# a tagged architecture, the elephant in the undef / poison room

John,
Here’s what I’m getting at

“Poison” is an attribute of a “value”, not a “value” itself.

“Poison” is an analysis result, and we should think about implementing it as such,
just like we do constant and range analysis.

Turning “poison” into a “value” means all “values” now have in addition to
a bit pattern an extra attribute (IE a tag).

Peter Lawrence.

I don't disagree with this but I don't see the concrete proposal yet.

John

You can think of poison as of just an extra element added to the type (e.g. to the set represented by i32 or i1). Only freezing it will replace it with something concrete such that if x is poison then freeze(x) == freeze(x), etc.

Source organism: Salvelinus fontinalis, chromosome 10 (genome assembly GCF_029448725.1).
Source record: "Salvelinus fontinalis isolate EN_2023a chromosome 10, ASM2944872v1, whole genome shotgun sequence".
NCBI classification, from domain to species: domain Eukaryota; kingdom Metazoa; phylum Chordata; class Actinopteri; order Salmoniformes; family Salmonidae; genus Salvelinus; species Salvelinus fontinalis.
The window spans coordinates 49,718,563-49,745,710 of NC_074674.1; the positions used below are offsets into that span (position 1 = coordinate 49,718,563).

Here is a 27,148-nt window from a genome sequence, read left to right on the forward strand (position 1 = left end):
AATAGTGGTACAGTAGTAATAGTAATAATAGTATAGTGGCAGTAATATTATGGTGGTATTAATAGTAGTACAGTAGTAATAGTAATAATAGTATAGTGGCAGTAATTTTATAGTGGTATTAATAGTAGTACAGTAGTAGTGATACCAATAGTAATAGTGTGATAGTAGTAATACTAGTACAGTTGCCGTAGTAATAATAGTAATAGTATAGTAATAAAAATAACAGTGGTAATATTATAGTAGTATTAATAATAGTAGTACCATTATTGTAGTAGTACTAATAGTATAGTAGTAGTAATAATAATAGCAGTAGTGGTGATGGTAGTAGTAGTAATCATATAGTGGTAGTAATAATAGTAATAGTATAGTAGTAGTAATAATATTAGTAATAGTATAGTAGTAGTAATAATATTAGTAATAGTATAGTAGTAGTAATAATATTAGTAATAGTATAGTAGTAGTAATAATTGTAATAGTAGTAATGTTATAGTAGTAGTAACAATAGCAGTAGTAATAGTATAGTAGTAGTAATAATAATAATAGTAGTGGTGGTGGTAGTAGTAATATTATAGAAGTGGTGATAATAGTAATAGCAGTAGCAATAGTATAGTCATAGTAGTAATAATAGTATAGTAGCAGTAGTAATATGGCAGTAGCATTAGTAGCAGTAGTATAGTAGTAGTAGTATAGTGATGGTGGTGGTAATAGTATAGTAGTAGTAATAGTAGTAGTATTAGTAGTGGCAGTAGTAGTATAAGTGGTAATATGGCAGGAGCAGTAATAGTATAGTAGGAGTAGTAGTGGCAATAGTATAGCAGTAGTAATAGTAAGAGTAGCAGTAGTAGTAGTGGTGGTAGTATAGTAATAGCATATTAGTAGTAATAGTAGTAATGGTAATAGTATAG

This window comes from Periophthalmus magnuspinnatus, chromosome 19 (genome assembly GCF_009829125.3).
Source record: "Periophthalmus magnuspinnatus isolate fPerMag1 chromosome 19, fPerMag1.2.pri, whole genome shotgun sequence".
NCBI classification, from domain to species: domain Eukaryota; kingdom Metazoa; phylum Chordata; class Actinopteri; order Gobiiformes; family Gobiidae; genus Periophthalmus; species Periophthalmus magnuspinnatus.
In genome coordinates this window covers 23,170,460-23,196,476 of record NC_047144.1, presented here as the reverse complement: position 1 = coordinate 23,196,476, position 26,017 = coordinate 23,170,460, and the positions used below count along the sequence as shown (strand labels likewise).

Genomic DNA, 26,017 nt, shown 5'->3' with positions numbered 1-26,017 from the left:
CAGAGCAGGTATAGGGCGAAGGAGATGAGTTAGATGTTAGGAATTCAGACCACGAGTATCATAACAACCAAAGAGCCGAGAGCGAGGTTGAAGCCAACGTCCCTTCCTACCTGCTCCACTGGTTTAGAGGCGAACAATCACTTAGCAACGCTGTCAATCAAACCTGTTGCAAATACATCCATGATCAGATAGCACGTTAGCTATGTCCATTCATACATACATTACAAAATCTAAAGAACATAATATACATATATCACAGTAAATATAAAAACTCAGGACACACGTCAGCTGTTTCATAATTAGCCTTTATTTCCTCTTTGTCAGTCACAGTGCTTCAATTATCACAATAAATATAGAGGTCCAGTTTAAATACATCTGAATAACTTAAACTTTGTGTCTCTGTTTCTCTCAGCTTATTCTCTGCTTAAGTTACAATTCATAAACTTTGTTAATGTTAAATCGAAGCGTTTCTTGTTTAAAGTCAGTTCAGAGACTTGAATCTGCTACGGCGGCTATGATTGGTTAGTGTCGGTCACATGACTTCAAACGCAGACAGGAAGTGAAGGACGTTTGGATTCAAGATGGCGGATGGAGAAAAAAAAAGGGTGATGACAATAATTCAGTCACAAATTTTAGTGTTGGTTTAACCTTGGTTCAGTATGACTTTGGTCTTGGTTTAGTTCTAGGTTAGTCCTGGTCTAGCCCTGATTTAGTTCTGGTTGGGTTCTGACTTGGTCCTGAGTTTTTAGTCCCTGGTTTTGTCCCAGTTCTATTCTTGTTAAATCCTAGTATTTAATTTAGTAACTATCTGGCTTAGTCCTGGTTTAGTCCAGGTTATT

Why do you insist on treating it as an attribute? It's more like NaN for floating point: "not a value".

-Krzysztof

I'm guessing here---are you thinking of "could-be-poison" as opposed to "is-poison"?

-Krzysztof

As I understand (others have better thoughts on this than I do) it is difficult to make the "definitely not poison" analysis return useful answers very much of the time. Instead, we try to write transformations that work regardless of whether a value is poisoned.

John

Only freezing it will
replace it with something concrete such that if x is poison then
freeze(x) == freeze(x), etc.

Nit: it's not true that freeze(x) == freeze(x) in the current proposal. Each freeze can choose its own value.

John

Just for my understanding: Freeze is an instruction isn't it? So this example has to read either:

%a = freeze(poison)
%b = freeze(poison)
%cond = icmp eq %a, %b

then %cond isn't necessarily true (and also not necessarily false).

While:

%a = freeze(poison)
%cond = icmp eq %a, %a

is always true. Right?

- Matthias

Right!

John